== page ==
by MIKE LESKO | REPORTER
Aurora — Two proposed city proposals — a water capital fee and an exterior property maintenance code — are under consideration by Council.
The water capital fee was placed on second reading at Council’s Nov. 19 meeting and is scheduled to be voted on Dec. 3.
The maintenance code remained on hold.
THE WATER CAPITAL FEE
City officials are considering putting in place a $20 water capital fee as part of the quarterly water and sewer billings to help provide funds to pay for future water line breaks.
Finance Director Bob Paul said the average resident would pay $80 more a year, and the fee would bring in about $400,000 a year.
“Almost all residents would pay the $20 fee,” Paul said.
Council President/Acting Mayor James Fisher said it is not a popular recommendation.
“This is purely a business decision,” Fisher said. “We look at it as a small business that the city operates.”
“Why is that when you need water repairs, you have to tax the citizens?” resident George Mazzaro asked city officials Nov. 19. “Eighty dollars a year is a lot of money.”
“[Finding a solution] is not an easy task,” Fisher responded. “The challenge we have is that not everyone in Aurora uses city water. We have to come up with [more] capital reserve.”
THE MAINTENANCE CODE
The exterior property maintenance code was scheduled for a third reading Oct. 22, but a vote has been postponed twice since then.
Fisher said Nov. 19 that the exterior property maintenance code “has gotten the most commentary I’ve heard in recent times [from residents.]”
“The last thing we want to do is race through something that is so controversial,” Councilman Carl Rausch added.
The way the proposed code currently reads, enforcement would be based on citizen complaints and visual inspection by city inspectors, and discretion would be given to enforcement officials.
Any code must have discretion built into it for enforcing agents to appropriately apply it, city officials said.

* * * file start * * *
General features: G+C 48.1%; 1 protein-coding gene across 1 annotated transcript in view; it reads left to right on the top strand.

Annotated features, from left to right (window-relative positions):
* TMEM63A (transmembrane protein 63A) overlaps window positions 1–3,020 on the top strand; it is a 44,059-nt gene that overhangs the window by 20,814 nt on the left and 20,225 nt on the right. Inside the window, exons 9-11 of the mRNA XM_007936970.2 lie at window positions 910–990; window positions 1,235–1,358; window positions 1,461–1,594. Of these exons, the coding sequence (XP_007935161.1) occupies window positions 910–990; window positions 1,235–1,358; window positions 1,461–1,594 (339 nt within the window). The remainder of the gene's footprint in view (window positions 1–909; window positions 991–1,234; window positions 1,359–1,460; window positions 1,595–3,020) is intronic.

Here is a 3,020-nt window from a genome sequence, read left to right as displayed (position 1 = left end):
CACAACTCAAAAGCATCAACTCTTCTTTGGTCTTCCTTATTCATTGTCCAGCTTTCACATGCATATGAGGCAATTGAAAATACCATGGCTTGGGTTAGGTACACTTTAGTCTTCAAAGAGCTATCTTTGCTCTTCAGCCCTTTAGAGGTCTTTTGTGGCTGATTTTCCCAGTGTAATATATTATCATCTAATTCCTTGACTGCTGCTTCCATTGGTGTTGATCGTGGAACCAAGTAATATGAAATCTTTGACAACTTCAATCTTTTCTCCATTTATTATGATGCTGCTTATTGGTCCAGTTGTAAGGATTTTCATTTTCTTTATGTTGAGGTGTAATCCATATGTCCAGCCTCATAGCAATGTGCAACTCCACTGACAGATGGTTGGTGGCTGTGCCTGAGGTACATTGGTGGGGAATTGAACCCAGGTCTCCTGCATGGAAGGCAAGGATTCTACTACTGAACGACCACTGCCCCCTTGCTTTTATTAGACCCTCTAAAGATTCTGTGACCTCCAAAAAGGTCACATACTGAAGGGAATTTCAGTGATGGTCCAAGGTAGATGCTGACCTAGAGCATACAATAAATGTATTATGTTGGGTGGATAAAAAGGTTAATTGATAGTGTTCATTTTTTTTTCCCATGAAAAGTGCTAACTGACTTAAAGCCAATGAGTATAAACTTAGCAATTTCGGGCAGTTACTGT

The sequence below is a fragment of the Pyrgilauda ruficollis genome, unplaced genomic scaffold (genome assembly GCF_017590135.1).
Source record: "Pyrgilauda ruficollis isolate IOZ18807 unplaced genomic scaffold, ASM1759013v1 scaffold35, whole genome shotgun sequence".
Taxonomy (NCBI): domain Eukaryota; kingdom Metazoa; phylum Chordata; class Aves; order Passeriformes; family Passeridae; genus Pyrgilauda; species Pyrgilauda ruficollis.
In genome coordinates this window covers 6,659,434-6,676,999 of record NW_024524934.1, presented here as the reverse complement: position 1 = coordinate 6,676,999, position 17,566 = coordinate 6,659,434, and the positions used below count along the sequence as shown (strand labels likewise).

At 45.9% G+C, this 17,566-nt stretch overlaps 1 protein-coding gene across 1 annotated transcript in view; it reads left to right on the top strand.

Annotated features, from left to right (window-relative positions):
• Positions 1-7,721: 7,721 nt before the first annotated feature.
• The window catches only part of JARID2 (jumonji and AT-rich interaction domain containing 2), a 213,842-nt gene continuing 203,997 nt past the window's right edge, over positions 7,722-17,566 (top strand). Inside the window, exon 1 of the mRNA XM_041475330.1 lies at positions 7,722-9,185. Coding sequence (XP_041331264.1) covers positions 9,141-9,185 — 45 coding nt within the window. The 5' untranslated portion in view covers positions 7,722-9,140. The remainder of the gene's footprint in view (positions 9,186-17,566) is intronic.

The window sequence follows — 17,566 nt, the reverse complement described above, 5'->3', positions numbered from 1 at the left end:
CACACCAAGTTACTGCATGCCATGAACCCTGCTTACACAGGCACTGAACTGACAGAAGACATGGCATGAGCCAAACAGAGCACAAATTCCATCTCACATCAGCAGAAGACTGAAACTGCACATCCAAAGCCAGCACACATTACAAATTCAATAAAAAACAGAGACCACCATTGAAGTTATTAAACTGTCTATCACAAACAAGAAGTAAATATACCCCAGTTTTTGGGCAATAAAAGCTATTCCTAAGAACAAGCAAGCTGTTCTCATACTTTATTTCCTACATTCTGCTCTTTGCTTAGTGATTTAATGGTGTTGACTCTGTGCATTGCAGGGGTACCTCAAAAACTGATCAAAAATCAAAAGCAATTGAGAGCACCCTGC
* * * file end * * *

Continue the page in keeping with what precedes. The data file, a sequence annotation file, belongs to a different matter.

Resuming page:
While the code has been written as precisely as possible, every potential violation is unique in some circumstance and there must be enforcement discretion allowed for matters which will fall into gray areas.
Resident Ted Hollo told city officials Nov. 19 that he does not like the fact that neighbors would be turning in other neighbors. “That is appalling to me,” he said.
Hollo also said he dislikes that a maintenance code official would be the judge and jury.
“You cannot put this in the hands of one individual as to how this will be decided,” he said.
“Cosmetic issues become a matter of personal taste. Nearly all the specifics are already covered [by city ordinances].”
Planning-Zoning-Building Director Rich Wehrenberg previously said the new code would deal with major exterior issues on homes, adding that officials would not require improvements if “one nail was out of place or if shingles are curling.”
All residential buildings, and commercial and industrial buildings, including exterior equipment, could be covered by the code, but it does not cover the interior of buildings, officials said.
An inspector cannot come onto a property without permission, but may go to the owner’s front door to see if anyone is home, officials said.
An inspector is allowed to note whatever is seen from the city right of way or from any property he has permission to be on.
Phone: 330-541-9400 ext. 4187